As the executive director for Great Outdoors Colorado, Shafroth oversaw the granting of $250 million for 1,600 projects that preserved 300,000 acres of wildlife habitat, ranchland, and open space. Great Outdoors Colorado also established parks, trails, environmental education centers, a statewide cattlemen's land trust and a network of youth conservation corps. The initiative built diverse partnerships with ranchers, sportsmen, conservationists, businesspeople and government officials, including state administrators and legislators.
From 1991 to 1994, he served as assistant secretary for Land and Coastal Resources in the California Resources Agency, where he developed and implemented policies on wetlands, oceans, agricultural lands and rivers. He helped negotiate the creation of the Monterey Bay National Marine Sanctuary and develop offshore oil transportation policy. Shafroth oversaw budget and legislation for the Department of Fish and Game, State Parks, State Lands Commission and four boards and commissions.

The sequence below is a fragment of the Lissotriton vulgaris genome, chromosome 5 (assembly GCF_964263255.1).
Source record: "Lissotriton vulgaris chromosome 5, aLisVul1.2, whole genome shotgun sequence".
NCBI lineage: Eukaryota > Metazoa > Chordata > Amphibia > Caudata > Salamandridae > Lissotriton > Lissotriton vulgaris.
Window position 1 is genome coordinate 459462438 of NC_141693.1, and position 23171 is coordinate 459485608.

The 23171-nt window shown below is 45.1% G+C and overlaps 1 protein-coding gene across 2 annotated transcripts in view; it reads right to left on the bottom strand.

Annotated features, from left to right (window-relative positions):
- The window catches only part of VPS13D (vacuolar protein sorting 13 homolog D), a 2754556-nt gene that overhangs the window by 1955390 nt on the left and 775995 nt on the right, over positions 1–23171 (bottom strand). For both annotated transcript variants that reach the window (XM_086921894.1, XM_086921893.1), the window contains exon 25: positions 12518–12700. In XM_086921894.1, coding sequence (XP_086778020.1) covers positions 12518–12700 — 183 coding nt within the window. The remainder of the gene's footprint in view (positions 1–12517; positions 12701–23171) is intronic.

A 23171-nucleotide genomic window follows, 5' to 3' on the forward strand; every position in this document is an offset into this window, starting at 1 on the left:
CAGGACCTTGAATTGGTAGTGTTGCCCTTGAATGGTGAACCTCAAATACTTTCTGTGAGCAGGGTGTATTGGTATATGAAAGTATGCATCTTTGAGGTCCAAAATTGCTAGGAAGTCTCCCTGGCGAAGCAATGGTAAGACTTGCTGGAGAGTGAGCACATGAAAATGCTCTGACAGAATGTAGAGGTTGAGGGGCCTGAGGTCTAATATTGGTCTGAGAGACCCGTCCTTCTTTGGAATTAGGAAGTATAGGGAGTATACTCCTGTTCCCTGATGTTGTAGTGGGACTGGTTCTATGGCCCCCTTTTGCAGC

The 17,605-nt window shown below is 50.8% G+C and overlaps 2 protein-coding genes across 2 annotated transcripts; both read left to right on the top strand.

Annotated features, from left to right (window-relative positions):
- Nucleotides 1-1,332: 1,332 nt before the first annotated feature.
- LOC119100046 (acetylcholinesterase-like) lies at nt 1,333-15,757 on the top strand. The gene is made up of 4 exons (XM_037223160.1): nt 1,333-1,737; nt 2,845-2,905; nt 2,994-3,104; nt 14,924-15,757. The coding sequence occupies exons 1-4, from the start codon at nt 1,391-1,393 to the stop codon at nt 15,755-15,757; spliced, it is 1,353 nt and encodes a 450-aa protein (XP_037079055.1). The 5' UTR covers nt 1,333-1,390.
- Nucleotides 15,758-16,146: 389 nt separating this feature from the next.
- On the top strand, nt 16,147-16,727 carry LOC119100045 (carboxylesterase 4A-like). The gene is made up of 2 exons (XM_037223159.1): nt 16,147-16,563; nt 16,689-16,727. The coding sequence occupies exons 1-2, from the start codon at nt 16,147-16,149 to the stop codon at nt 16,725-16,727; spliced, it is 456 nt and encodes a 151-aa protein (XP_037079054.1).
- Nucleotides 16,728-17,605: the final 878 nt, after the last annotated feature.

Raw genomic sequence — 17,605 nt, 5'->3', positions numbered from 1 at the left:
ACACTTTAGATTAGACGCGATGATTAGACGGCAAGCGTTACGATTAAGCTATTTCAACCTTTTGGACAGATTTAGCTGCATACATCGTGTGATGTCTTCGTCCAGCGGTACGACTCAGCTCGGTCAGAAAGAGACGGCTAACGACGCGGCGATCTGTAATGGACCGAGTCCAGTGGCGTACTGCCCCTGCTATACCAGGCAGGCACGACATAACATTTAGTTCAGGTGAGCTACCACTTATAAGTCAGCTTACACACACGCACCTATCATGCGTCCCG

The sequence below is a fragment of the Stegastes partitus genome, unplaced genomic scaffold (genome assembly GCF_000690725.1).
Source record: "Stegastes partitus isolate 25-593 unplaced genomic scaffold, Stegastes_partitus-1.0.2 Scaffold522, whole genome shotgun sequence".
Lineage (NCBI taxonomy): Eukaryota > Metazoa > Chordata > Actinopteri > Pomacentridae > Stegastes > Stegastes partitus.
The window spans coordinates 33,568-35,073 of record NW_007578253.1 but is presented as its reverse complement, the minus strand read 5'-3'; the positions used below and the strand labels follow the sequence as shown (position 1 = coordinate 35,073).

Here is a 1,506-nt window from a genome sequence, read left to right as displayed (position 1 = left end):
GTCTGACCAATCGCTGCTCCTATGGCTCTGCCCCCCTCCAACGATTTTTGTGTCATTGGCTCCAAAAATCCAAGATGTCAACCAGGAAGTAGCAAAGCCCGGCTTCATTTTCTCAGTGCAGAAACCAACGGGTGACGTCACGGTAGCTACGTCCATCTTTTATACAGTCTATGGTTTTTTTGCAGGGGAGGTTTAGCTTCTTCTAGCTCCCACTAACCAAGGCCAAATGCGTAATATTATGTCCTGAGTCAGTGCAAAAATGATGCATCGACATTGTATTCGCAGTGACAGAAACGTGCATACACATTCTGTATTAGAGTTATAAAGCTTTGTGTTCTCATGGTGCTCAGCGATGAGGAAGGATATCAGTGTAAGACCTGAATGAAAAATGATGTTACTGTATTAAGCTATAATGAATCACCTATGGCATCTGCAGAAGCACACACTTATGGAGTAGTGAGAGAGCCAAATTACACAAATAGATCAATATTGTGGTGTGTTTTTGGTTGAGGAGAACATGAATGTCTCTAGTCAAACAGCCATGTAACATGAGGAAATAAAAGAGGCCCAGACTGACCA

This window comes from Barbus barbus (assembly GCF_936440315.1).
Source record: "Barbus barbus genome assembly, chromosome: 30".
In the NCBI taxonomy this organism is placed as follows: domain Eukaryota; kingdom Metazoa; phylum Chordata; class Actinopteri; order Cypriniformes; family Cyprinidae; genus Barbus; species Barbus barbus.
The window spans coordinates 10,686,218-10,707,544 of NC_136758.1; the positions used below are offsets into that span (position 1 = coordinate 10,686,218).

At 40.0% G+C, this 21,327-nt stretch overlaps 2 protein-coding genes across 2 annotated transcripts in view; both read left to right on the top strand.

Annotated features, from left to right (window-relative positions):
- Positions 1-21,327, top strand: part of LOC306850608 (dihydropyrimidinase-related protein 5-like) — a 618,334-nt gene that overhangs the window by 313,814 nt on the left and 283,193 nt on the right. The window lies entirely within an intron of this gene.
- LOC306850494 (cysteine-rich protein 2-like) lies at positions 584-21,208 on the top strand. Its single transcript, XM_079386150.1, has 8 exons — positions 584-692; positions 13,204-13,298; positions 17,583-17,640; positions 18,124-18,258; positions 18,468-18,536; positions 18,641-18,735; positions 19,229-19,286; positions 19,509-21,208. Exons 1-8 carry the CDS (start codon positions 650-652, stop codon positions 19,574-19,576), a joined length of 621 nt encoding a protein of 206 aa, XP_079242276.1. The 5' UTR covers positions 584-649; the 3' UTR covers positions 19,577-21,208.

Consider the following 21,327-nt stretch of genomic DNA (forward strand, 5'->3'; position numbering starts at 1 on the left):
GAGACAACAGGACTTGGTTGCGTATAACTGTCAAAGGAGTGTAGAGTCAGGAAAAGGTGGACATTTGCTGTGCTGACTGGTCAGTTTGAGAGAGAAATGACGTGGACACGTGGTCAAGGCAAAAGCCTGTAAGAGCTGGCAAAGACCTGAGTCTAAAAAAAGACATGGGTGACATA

From 1982 to July 1990, he was western regional director of the American Farmland Trust, where he was responsible for fundraising, policy development, public education and conservation real estate transactions. He helped to develop local and state legislation and preserved farms and ranches in six states.
A graduate of Harvard University, Shafroth received a Master of Public Administration degree from the John F. Kennedy School of Government in 1991. He has a Bachelor of Arts degree in Political Science and Environmental Studies from the University of California at Santa Barbara (1980).
Shafroth is a 4th generation Coloradan. His great grandfather served in the U.S. House, as Governor and U.S. Senator between 1896 and 1919 and was in the Senate when the National Park Service was created and Rocky Mountain National Park was established. An avid outdoorsman, Shafroth enjoys biking, hiking, fishing and canoeing. He is married and has three children.